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Four Closed-Loop CPU Coolers Take On Noctua's NH-D14

Evaluating Performance

One of the liquid coolers in today’s comparison looks like it runs extra cool, while another model operates very quietly. In order to compare cooling to noise, we first take mathematical averages of the CPU temperature delta for all coolers and the noise level for all coolers. Changing to a percentage scale, we reflect higher thermal performance for lower temperatures (an inverse scale) by dividing the group average by each cooler’s actual temperature.

Larger denominators produce smaller percentages (one-eighth is half as much as one-fourth), so we put noise on a direct scale by dividing each cooler’s installed noise by the group’s average. Dividing the first calculation by the second produces an easy-to-read cooling-to-noise chart.

Nothing is more than 100% efficient, so we change the 100% baseline to 0% by subtracting 100% from each calculation. We see, for example, that Noctua’s NH-D14 is 22% more efficient than the average for today’s cooling contenders, while Cooler Master's Seidon 240M is 7% less efficient than the group average.

Corsair’s performance is a little harder to peg, since its automatic controller was tested at both default and maximum settings. Because the cooler operates in default mode right out of the box, we consider its higher (Auto) configuration as the second-place finisher among liquid coolers in Acoustic Efficiency. Zalman's LQ320 edges out the H100i in this chart.

Compared to the $120 dual-fan liquid cooling competition, Cooler Master's $100 Seidon 240M looks like a great value. Zalman's single-fan cooler takes second place, though we also have to consider that the design of its LQ320 resulted in excessively-high temperatures from our voltage regulator circuitry (only CPU temperatures are used in our calculation).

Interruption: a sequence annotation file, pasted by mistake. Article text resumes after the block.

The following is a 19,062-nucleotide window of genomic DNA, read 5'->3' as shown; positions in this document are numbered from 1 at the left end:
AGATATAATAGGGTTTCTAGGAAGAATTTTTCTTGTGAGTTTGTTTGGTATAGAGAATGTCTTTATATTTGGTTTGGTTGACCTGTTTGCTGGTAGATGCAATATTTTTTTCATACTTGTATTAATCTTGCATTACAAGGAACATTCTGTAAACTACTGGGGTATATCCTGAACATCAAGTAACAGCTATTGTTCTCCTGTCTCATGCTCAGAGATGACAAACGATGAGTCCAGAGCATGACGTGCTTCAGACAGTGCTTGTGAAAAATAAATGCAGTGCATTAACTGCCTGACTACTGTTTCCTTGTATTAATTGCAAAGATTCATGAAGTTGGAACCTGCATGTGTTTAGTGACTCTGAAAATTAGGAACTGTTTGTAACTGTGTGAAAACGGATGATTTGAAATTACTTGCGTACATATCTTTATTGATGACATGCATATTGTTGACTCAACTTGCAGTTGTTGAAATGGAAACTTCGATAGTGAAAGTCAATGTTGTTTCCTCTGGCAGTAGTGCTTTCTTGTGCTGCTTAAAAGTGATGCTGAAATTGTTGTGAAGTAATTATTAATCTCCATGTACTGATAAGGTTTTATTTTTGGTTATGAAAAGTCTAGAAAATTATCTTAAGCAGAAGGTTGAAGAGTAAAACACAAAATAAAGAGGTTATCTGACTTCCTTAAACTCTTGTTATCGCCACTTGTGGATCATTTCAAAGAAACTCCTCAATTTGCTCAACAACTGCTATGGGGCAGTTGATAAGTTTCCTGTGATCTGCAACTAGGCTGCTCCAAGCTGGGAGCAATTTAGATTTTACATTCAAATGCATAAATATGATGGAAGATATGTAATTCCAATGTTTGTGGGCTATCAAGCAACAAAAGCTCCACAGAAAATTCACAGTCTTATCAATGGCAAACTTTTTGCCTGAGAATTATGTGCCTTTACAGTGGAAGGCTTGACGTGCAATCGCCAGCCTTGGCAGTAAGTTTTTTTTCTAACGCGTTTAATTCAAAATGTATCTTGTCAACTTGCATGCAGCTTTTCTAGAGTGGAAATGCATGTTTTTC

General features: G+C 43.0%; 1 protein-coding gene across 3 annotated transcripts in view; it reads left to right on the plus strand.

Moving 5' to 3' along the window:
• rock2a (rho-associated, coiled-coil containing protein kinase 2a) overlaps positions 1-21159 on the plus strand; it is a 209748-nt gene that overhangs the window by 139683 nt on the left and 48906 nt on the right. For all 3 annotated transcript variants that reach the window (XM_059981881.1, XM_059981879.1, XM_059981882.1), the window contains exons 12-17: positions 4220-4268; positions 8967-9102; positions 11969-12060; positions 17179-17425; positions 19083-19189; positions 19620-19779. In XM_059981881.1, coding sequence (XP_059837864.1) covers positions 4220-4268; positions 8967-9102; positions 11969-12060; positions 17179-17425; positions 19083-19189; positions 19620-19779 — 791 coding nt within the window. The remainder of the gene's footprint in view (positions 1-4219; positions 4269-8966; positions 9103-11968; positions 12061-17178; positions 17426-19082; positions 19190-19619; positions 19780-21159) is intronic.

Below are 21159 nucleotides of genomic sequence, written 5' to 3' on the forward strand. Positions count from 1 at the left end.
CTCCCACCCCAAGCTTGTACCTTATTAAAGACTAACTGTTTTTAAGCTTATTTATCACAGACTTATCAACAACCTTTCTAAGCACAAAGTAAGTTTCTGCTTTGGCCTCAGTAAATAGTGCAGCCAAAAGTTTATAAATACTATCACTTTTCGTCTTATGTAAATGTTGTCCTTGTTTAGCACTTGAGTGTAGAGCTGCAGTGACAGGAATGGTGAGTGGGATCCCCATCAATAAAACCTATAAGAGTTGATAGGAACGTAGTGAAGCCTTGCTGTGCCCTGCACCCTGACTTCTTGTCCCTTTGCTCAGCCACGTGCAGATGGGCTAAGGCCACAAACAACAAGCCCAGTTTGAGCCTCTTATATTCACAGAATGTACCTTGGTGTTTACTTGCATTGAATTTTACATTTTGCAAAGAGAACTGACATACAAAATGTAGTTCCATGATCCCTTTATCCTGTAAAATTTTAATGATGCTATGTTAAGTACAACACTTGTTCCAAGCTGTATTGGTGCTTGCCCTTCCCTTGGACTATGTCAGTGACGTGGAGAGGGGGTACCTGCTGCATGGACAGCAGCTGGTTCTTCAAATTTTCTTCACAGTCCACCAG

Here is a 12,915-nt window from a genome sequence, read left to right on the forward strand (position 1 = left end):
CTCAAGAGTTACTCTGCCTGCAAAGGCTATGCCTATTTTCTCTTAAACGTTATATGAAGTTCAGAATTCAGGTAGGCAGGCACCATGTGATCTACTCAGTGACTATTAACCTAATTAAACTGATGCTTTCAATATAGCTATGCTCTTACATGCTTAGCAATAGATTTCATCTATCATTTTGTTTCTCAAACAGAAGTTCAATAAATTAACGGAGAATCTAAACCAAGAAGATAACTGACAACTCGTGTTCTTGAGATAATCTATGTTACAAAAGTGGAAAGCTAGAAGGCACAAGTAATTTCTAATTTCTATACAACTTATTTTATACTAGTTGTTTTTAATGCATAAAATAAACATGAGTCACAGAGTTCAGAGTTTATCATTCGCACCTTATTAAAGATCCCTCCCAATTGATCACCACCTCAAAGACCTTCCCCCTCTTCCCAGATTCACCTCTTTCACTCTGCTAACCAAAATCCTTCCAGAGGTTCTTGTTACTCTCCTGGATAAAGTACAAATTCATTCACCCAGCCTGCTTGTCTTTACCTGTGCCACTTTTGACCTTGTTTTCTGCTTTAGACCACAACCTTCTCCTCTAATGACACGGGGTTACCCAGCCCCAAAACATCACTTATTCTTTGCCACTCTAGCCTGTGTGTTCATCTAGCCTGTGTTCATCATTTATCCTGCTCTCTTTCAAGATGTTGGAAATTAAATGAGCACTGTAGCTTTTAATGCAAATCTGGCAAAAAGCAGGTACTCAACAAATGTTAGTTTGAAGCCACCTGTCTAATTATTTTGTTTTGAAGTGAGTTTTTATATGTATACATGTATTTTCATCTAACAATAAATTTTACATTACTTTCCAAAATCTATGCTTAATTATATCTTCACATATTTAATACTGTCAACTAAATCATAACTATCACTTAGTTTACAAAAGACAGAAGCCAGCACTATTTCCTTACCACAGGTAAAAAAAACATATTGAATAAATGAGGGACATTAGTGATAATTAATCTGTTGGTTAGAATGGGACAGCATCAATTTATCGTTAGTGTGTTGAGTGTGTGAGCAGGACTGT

But there's a good reason not to fold in the power logic's thermal results. The heat sink our motherboard uses to cool its VRM is found along the top edge, putting top-mounted radiators at an advantage. Many platforms, however, have voltage regulation logic between the processor interface and rear I/O ports, favoring rear mounted radiators like Zalman's and/or air coolers like the NH-D14. Other motherboards have voltage regulators in both places.

  • austing
    I'm suprized to see a single 120mm rad can keep up with the h100i, bravo Zalman.
    Reply
  • EzioAs
    Love the title!

    Nice review as well. Too bad you didn't test NZXT kraken cpu coolers.

    If you ask me, I'd rather stick with the D14
    Reply
  • mayankleoboy1
    Keeping up and beating with all the Water coolers should earn the NH-D14 a "best of the best" award of its own. And its a ~2-3 year old product!
    Reply
  • mayankleoboy1
    Small nit : i would have liked to see similar test done with a 3770K and a high OC.
    Reply
  • sluggercz
    A possibly overlooked benefit of closed loop AIO systems are their ability to fit in SFF cases. While this certainly applies more to the single 120mm radiator designs, some cases (such as the Fractal Design Node 304) can accommodate 240mm radiators)

    (Source: Using a Corsair H60 w/ 2 Noctua NF-F12's in push-pull config in my Lian-Li PC-Q08; such large air-coolers as the Noctua could not fit due to the limited vertical clearance above the CPU)
    Reply
  • hero1
    Awesome review. Keep it up. I remember commenting about how much better the closed loop CPU coolers have gotten and I got down voted but this just proved my point. I have very sensitive hearing and I can never hear my CoolIt R120(?) spin apart from the initial startup. And this is inside a CM Haf XM. I play games with CPU+GPU OCd to 4.5GHzby 1.2GHz and you can barely hear any noise. First I thought something was wrong then I got my friends and wife to listen whil I played with muted sound and they were impressed. Up next is water cooling my GPU when I add another one in a month in SLI mode. Gaming PCs FTW!
    Reply
  • tanjo
    No NZXT Kraken and Thermaltake Water 2.0 (which is 3rd gen Asetek iirc)?
    Reply
  • hero1
    BTW DH-14 still deserves an award alongside the H100i and Zalman. Not many, if any air coolers out there can keep up with top notch closed loop CPU coolers.
    Reply
  • hero1
    tanjoNo NZXT Kraken and Thermaltake Water 2.0 (which is 3rd gen Asetek iirc)?
    Bit-tech.net has a review of Thermaltake water coolers and their top end 240mm took the crown. Better than H100i and the rest shown here.
    Reply
  • nukemaster
    With MB control the NH D14 can be very quiet :)

    It is HUGE, but I got it for 50$ and to me that was a great value. It was also on for 50$ again at NCIX's boxing day sale.

    Sure fills up an SSF system.
    Not embedding the image because it may mess up the page.
    http://imageshack.us/a/img39/1358/dsc0458s.jpg

    Reply